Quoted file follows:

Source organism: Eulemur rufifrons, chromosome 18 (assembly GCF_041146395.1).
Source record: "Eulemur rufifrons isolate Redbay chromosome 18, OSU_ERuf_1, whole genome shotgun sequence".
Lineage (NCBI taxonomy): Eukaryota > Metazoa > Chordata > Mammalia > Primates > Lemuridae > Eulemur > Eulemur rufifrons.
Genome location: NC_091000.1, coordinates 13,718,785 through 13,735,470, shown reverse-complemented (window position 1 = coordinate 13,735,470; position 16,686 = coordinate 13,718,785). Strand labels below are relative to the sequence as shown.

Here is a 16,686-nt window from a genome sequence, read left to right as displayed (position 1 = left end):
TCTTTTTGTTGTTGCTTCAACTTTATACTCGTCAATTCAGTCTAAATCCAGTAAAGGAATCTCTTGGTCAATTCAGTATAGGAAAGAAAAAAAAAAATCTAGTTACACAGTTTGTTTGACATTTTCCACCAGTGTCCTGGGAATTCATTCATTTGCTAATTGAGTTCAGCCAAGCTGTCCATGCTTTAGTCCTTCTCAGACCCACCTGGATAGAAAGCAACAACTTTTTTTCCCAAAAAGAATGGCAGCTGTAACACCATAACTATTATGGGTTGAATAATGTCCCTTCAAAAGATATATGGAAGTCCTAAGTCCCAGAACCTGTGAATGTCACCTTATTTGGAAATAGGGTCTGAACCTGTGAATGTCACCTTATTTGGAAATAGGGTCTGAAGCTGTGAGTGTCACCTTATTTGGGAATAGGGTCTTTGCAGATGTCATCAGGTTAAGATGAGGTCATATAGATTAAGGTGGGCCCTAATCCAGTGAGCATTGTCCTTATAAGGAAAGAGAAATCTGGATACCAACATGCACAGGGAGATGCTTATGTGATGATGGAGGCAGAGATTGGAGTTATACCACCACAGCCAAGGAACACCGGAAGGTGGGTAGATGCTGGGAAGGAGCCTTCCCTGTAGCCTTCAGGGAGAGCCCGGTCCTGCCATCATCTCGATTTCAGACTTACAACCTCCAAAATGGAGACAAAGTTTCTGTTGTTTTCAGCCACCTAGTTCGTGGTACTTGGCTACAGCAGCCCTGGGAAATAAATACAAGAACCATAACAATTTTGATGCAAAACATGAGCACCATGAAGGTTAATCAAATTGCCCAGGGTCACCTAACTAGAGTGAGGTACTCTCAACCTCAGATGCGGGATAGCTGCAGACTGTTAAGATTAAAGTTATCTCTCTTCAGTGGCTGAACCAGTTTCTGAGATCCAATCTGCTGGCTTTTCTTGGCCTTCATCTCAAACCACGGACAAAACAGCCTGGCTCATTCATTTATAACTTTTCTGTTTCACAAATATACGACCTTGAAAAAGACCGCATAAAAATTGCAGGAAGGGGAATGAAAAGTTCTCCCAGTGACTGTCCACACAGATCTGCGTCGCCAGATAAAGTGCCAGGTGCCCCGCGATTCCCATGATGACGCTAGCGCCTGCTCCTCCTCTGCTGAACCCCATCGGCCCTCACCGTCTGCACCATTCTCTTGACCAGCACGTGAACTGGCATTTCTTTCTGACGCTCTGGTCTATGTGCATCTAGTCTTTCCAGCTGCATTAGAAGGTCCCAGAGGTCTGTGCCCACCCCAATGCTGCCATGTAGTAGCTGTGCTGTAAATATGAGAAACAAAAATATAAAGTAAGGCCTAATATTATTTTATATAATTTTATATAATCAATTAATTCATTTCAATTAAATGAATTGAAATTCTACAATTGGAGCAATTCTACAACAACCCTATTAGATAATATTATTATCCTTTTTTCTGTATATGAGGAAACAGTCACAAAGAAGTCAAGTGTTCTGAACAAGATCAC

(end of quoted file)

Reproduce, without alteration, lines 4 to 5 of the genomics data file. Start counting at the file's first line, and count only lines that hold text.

Genome location: NC_091000.1, coordinates 13,718,785 through 13,735,470, shown reverse-complemented (window position 1 = coordinate 13,735,470; position 16,686 = coordinate 13,718,785). Strand labels below are relative to the sequence as shown.

Here is a 16,686-nt window from a genome sequence, read left to right as displayed (position 1 = left end):